While the prospect of a 'tyre war' in F1 appears to be on hold until at least the turn of the decade, there are some in the paddock who would welcome the chance to be on one side or the other.
Fernando Alonso sparked controversy in the pit-lane when he suggested that a return to tyre competition would be a sure what to liven the sport up but, while his suggestion was eagerly picked up on by fellow former champion Jacques Villeneuve on the eve of this weekend's Canadian Grand Prix, those holding the purse strings are less enthusiastic, with the cost of development and the possibility of ending up on the wrong side of the divide uppermost in teams' minds.
The drivers, however, tend not to think with their wallets and, with one eye on improved performance and traction, it was not surprising to see more in favour of 'war'.
“I never really got to drive when there was a tyre war, but I can only imagine that, when the manufacturers are pushing, they're pushing technology, which is what the sport is about,” reigning world champion Lewis Hamilton opined, “When you have just one manufacturer, there is no need to push technology…
“All the teams are pushing each other, wanting to get faster, to get better, to try and improve and naturally that is what would happen if you had a tyre war.”
Rookie Max Verstappen has even less experience of the potential gains that duelling tyre manufacturers might be able to bring to the table, but said that he would be keen to see the outcome for himself.
“I think that it is always good to go to the limit of something – and it's the same with tyres, trying to push each other forward to improve,” he noted, “I think that would be great to see again and maybe it will happen one day…”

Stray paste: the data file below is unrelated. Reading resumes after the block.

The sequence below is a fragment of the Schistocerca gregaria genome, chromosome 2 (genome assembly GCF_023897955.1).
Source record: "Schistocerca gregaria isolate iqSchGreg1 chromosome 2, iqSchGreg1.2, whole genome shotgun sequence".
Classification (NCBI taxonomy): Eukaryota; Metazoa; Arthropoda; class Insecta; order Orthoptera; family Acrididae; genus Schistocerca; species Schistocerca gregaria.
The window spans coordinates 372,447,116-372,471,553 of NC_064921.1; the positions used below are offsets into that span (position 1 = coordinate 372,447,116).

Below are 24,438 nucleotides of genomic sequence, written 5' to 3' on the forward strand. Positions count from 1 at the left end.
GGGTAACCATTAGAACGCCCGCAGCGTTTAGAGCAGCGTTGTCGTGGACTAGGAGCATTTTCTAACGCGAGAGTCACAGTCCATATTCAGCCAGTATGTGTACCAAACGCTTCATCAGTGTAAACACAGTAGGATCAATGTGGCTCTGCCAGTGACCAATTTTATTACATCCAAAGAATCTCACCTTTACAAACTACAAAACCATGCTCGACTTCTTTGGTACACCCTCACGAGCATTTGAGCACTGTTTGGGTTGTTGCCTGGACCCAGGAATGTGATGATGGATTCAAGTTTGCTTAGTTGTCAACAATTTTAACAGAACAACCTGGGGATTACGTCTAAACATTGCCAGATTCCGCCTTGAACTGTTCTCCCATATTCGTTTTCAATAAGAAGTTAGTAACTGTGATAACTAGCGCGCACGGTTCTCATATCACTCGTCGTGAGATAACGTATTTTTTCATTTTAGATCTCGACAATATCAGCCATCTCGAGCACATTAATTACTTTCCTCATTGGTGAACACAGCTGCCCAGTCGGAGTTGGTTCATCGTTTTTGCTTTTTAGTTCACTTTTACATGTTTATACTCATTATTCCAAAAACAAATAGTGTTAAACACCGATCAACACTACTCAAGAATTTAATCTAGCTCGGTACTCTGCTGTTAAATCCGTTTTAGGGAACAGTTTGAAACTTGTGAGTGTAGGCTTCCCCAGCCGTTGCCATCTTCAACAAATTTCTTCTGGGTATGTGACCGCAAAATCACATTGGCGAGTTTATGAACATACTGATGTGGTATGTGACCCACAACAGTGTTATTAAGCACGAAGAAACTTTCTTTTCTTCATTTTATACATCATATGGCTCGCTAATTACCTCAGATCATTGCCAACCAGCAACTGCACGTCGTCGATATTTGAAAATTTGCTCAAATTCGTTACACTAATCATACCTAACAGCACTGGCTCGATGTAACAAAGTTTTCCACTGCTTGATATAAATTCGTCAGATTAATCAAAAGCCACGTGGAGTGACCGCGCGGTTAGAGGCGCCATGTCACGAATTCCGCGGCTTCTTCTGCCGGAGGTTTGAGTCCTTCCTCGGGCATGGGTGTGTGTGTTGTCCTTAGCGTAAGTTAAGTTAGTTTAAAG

Force India's Sergio Perez admitted that competition between suppliers 'would definitely improve the tyres that we have right now' and would cast his vote for the move, but others were more appreciative of the financial penalties the reintroduction of a tyre war might have.
“It's always fun to see competition everywhere in F1, not only from the teams and drivers, but from the suppliers and the tyres,” Pastor Maldonado said, “However, it may be great fun, but we need to think not only about the competition, but also the cost aspect as everyone knows about the budgets, the sponsors and the economic situation in F1. It is not the greatest…”
Second-year driver Daniil Kvyat was the only one of the sextet to vote in favour of maintaining the status quo
“If we have one supplier that gives us a very strong tyre with good grip, I think it's fine because, if you have two suppliers and one does a much better job, then there will be an advantage for one team and disadvantage for another,” he noted, “It can always go one way or another…”
The final word should probably go to Williams veteran Felipe Massa, the only member of the press conference panel to have driven through the Goodyear-Bridgestone and Bridgestone-Michelin battles that ended with imposition of a sole contract in 2007.
“When we had the big fight between the tyre suppliers, it was amazing the grip we had,” Massa reflected, “The companies were giving the best they could but, when you only have one company, whatever they are doing is the same for everybody, for every driver, so for sure they can spend less money on that.
“From the driving point of view, it was better before but, from the money point of view, I think it may have been too
expensive, especially for now, they way that F1 is going. I'm not too sure it is going to happen again.”
It certainly won't happen until 2020 at the earliest, with the latest FIA tender document continuing to call for a single supplier over the next five years. Applications for the period between 2017-19, after Pirelli's current deal ends next year, has already attracted the attention of the Italian supplier, but there are rumours that Michelin may also be interested in returning, particularly if wheel sizes can be increased and tyre compounds rethought.
“We want to use racing as a laboratory and take the lessons from the track and apply them to road cars,” motorsport boss Pascal Couasnon told Crash.net
ahead of the Monaco Grand Prix, “We have been testing big tyres, 18 inches, with shorter side walls because they are closer to what you have on performance cars on the road. And there is no benefit running unpredictable tyres that last only 7-10 laps - we want tyres that teams can potentially reuse during the race. The best of the best - this is what we would propose to be used in F1.”